“I thought of love like blending watercolors. Like dipping a brush in water, taking one color, and mixing it with another. The resulting hue wasn’t something easily comparable. The base elements were different — naturally, so were the results. Whether one was nicer than the other was a matter of personal preference.

Love then, was the image two people painted with the watercolors they’d mixed. Whether it was pretty, or bland, or ugly — who could really say?

Art is fickle like that.”

Black women and motherhood

This one is a quick reflection on being childless at 40. The writer discusses how people react to her being childless and the expectations placed on Black women.

40 and Childless: Reflections on the Societal Expectations of Black Women and Motherhood (forharriet.com)

An art break

I saw these cool illustrations on deMilked a month or so ago. The artist, Brian Polett, aka Pixel-Pusha, drew these images under the influence of various drugs for 20 days. The illustrations are crazy. I love them. Not the drugs part though.

Artist Takes Different Drugs For 20 Days And Draws Illustrations (demilked.com)

Polett drew the image below on day 15 while on MDMA. For more of Polett’s work, visit his website.


Student activism

The New York Times did a profile on a few student activists that I enjoyed reading. I agree with Josh Freeman’s opinion here. He’s a student at Princeton University. I keep hearing about student’s petitioning to rename buildings and such and though I get why they are doing it, I don’t entirely agree that a change of name will help. Yes, I believe we shouldn’t honor people for the ills they’ve done and there should be more diversity on campuses, but I’m not crazy about all this renaming and removals and calls to suspend/fire faculty members.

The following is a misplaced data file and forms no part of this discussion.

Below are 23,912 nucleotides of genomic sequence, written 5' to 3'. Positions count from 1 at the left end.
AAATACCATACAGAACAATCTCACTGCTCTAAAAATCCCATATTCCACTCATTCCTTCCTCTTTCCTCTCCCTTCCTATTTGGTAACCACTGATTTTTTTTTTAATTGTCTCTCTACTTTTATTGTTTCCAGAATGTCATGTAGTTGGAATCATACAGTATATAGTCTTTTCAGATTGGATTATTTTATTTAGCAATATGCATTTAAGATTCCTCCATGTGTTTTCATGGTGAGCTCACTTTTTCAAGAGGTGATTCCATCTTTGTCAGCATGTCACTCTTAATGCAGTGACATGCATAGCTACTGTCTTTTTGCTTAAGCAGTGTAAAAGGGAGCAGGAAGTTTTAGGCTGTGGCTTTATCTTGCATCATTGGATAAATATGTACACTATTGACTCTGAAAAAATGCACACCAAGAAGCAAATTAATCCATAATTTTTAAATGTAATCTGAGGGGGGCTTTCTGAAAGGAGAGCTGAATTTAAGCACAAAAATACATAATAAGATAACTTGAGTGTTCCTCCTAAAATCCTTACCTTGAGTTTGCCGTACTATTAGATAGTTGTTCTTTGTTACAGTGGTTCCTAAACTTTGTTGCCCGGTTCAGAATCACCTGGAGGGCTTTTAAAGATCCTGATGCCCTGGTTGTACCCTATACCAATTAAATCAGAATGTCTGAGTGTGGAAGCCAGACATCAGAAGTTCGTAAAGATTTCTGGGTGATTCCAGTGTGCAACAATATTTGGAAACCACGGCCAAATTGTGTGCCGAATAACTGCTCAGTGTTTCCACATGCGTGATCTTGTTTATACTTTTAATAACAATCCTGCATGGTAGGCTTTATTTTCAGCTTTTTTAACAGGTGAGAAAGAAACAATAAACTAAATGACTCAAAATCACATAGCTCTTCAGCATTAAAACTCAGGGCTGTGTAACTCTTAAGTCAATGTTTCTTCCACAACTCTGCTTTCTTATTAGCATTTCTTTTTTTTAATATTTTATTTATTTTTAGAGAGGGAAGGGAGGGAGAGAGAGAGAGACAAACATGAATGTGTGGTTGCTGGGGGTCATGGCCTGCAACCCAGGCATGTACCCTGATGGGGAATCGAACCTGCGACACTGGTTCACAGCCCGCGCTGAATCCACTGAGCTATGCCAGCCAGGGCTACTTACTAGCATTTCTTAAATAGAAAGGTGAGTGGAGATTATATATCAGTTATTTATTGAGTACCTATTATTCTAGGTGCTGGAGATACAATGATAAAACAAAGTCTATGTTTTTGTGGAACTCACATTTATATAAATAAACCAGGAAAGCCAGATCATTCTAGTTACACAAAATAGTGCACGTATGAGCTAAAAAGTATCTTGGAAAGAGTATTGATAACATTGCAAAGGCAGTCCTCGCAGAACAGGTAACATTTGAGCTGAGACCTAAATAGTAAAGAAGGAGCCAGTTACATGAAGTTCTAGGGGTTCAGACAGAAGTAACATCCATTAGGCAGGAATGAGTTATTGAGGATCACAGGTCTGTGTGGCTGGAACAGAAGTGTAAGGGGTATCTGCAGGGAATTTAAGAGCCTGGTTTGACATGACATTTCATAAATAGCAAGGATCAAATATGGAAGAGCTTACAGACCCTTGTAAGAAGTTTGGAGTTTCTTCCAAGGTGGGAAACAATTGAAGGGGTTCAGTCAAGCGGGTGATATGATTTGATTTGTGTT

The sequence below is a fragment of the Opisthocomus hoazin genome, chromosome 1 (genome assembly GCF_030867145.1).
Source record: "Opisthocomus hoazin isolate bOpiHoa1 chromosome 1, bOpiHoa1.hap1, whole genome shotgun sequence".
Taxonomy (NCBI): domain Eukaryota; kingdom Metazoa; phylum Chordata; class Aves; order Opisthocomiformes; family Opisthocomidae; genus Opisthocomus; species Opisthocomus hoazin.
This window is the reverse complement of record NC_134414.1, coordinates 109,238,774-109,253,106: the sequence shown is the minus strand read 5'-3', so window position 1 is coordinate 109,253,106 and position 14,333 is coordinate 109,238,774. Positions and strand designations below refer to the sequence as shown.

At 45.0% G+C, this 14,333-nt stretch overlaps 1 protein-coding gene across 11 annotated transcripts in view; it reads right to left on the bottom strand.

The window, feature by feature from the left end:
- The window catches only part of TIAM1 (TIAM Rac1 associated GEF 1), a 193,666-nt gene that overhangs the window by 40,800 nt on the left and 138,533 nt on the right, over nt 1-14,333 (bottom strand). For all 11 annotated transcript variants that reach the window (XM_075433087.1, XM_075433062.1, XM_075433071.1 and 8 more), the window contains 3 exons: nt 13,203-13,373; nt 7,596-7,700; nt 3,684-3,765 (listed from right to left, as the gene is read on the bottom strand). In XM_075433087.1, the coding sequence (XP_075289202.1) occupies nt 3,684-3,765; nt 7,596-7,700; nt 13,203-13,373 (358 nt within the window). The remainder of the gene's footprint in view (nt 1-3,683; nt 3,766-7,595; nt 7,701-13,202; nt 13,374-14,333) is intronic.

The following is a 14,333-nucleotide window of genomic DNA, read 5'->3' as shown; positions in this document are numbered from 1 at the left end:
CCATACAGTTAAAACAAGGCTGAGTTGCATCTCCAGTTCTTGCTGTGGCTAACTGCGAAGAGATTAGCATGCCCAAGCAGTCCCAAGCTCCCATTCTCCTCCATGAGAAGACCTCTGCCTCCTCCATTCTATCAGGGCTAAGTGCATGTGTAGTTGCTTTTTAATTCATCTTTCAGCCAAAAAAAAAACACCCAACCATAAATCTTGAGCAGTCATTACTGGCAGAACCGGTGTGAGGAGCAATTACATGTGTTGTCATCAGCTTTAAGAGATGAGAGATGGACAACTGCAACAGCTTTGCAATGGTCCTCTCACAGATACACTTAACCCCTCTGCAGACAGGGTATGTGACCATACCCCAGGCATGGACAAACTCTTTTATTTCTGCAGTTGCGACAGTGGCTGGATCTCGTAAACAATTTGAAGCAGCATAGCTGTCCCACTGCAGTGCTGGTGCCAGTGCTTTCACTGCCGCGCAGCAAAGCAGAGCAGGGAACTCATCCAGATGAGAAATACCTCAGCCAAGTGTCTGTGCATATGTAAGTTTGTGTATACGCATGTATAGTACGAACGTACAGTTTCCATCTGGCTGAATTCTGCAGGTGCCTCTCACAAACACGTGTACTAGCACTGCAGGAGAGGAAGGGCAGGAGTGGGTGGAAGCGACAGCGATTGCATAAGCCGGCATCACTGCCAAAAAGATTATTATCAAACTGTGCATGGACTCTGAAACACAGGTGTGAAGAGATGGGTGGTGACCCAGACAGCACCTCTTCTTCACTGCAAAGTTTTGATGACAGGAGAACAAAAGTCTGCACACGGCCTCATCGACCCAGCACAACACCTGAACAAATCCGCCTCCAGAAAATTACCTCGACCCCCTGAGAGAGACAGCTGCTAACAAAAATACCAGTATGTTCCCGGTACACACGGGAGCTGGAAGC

“I disagree with those who want to rename the Woodrow Wilson building and college. Wilson is a part of Princeton’s history. We can’t erase this, no matter what. We have to discuss the good and the bad with his legacy.”

Reading diversely

Did I share this article before? I’m not sure if I did. It was one of the first articles I read this year. It’s about the current trend to proclaim that you’re going to read diversely. The writer hits many of the thoughts I had when the new year started and people began making TBRs and such.

Damn, You’re Not Reading Any Books by White Men This Year? That’s So Freakin Brave and Cool (jezebel.com)

“Justification for obviously rewarding acts is always unnecessary, and in the case of reading “diverse” writers, the reward can be meaningfully deflated by the announcement of the act itself.”

El Chapo

Everyone has probably read this already, the interview with Mexican drug lord Joaquín Guzmán Loera, aka El Chapo. The article was funny to me because I found it hard to believe. I think it was heavily edited or something. I enjoyed the backlash on it on journalism ethics.

El Chapo Speaks (rollingstone.com)

The Passion

Did you watch Tyler Perry’s modern musical retelling of Jesus’ story, The Passion? Well, this article is a critique of it. It’s good reading. I saw only bits and pieces of the musical. I thought the performance was good (my mom thoroughly enjoyed it) but I was a bit critical of it too.

The Passion: A Perfect Bourgeois Jesus (theatlantic.com)

An art break

Here’s another I found on deMilked. (Can you tell that I waste a lot of time on that website?) It’s a comic series by Idalia Candelas, a Mexico-based artist, about being single. The series is called “Postmodern Loneliness” and is drawn using pencil, ink, and watercolor. For more of Candelas’s work, visit her website.